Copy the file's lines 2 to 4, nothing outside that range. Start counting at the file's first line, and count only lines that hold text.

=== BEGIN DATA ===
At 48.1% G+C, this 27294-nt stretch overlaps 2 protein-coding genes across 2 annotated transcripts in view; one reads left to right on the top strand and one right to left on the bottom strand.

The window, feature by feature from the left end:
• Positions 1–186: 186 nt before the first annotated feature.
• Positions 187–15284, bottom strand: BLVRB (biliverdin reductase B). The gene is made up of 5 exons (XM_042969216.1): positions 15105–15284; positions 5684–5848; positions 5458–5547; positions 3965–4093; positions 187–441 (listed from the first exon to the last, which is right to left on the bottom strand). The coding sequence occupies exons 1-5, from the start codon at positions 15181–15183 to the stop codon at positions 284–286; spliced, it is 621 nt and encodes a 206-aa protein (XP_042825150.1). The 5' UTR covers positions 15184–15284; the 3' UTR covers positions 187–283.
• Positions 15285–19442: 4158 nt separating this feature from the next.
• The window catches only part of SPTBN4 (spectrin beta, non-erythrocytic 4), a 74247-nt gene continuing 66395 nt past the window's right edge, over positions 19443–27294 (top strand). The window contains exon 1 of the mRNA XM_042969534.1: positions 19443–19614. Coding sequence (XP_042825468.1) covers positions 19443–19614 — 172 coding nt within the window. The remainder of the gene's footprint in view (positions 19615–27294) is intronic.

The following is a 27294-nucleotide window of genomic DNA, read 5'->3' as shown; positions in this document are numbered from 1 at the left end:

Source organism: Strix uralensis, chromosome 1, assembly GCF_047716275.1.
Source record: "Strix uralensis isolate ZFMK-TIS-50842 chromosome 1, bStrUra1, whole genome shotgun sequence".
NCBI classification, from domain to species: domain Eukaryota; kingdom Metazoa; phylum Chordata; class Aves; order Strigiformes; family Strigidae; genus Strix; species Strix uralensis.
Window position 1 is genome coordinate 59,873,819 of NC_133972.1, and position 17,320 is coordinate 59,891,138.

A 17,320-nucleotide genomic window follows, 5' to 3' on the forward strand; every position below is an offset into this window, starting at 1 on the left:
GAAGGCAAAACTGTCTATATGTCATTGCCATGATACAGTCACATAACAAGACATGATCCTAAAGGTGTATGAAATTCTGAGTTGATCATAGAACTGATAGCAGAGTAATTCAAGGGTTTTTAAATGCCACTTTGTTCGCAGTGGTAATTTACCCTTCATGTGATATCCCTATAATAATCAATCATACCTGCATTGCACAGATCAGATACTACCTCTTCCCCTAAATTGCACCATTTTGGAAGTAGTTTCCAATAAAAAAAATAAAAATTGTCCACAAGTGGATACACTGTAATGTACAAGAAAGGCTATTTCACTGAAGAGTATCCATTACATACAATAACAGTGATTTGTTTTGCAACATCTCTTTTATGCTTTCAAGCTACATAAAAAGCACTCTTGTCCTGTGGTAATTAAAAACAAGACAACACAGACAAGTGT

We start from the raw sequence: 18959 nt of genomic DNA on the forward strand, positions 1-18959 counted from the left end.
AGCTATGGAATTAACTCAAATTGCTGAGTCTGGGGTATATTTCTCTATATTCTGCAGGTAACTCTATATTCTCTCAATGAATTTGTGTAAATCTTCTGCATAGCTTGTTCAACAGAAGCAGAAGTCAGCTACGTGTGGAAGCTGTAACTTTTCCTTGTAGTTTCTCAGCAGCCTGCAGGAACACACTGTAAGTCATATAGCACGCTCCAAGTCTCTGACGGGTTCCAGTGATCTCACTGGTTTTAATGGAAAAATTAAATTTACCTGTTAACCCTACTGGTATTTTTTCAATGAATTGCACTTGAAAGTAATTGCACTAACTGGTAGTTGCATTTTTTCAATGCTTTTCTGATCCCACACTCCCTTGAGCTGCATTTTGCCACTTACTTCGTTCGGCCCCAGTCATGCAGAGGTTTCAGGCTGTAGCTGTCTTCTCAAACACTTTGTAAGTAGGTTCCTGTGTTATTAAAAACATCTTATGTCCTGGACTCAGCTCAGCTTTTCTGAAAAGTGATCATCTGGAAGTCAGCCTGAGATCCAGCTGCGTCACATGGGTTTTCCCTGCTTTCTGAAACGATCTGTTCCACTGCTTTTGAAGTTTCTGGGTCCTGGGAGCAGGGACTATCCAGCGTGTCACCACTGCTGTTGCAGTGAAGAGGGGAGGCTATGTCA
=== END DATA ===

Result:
The window, feature by feature from the left end:
• Positions 1–186: 186 nt before the first annotated feature.
• Positions 187–15284, bottom strand: BLVRB (biliverdin reductase B). The gene is made up of 5 exons (XM_042969216.1): positions 15105–15284; positions 5684–5848; positions 5458–5547; positions 3965–4093; positions 187–441 (listed from the first exon to the last, which is right to left on the bottom strand). The coding sequence occupies exons 1-5, from the start codon at positions 15181–15183 to the stop codon at positions 284–286; spliced, it is 621 nt and encodes a 206-aa protein (XP_042825150.1). The 5' UTR covers positions 15184–15284; the 3' UTR covers positions 187–283.